The sports budget at Columbia University in New York was cut too, prompting athletic director M. Dianne Murphy to ask coaches to be entrepreneurial in finding new revenue.
“It has been a challenging year,” Murphy said in an e- mail. “Given the current state of the economy, we still anticipate that we may have more challenges ahead.”
She said the school exceeded its fundraising goals the fiscal year ended June 30 and is still committed to a $100 million fundraising campaign that started in October 2007. She didn’t say how much was raised.
The Ivy League itself, whose office is in Princeton, New Jersey, is making electronic versions of its media guides, which give details about the team and players, to save money. It also replaced the annual football media day, where writers mingle with coaches, at the start of the season with a teleconference, according to spokesman Scottie Rodgers, who didn’t provide the amount that would be saved.
Some Ivy League schools have been able to move ahead with projects because funds were raised before the recession took hold.
Princeton University opened Roberts Stadium for soccer and installed field turf and a video board in its football stadium, Powers Field, before the recession.
Under the Wire
“You can say we’ve gotten some projects in under the wire,” said Mike Cross, 41, the executive associate athletic director who maintains a Web site on athletic budget cuts at ultimatesportsinsider.com. Additional practice fields are scheduled to be installed at Powers Field.
The school is seeking to replace the Lenz Tennis Center, though that will depend on donors. Cross wouldn’t say how much is needed to complete the projects.
The University of Pennsylvania athletic department raised $80 million toward a 7-year, $112 million athletics fundraising goal and is moving forward with construction at Franklin Field in Philadelphia that includes a weight-training facility and a fitness center.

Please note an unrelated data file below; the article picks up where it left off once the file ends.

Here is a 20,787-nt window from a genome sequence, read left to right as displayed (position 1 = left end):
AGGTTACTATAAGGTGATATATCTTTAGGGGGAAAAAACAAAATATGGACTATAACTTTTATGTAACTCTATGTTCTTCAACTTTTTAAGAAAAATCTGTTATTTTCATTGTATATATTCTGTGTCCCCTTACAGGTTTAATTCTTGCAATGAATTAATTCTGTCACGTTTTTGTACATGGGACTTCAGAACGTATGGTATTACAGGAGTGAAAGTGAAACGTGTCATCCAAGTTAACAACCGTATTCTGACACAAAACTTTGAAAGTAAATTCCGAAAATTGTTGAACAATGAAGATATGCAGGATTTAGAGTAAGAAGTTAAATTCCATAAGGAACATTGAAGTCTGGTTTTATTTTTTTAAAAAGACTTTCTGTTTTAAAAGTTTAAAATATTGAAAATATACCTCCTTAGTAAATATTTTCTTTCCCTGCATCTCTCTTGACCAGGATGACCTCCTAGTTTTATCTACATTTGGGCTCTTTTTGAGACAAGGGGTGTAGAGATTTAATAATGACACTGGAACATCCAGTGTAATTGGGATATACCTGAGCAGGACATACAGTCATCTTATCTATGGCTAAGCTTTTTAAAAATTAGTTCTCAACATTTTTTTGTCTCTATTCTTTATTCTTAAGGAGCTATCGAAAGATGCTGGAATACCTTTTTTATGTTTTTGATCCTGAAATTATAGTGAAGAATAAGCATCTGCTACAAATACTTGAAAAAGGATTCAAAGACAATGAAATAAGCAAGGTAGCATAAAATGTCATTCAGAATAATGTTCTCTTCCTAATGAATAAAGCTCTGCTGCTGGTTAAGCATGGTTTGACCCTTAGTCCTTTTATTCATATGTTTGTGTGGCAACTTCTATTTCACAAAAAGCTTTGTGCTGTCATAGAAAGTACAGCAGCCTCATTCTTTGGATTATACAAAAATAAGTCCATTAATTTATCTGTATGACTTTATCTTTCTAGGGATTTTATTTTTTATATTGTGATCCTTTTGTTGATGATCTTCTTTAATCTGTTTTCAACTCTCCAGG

Fundraising for the next phase – which includes renovating the Palestra basketball arena – is “beginning to run into some resistance due to the economic conditions,” said athletic director Steve Bilsky.
“The last $30 million will probably be as difficult as raising the first $80 million,” he said.
At Yale University in New Haven, Connecticut, the school is adding 13,000 square feet of space to Ingalls (Ice) Rink for new locker rooms, training areas, offices and meeting space. It’s also completing a three-story renovation of the Yale Bowl’s Kenney Family Field Center.
“We were fortunate to have been able to complete these facilities before the budget reductions,” athletic director Tom Beckett said in an interview. “Now, like everyone else, we are investigating ways of reducing costs.”
Yale within the past year started requiring the athletic department to raise 100 percent of the funding on any new projects before they will be approved.
The department has 80 percent of the money needed to renovate the Reese Stadium grandstand – home to men’s and women’s soccer and lacrosse teams – with a new team room and media space, Beckett said.
“It’s a tough time, there is no question about it,” Beckett said.
Harvard Reduces Sports Travel as Ivys Cut Athletics to ‘Core’
By Curtis Eichelberger, Bloomberg.net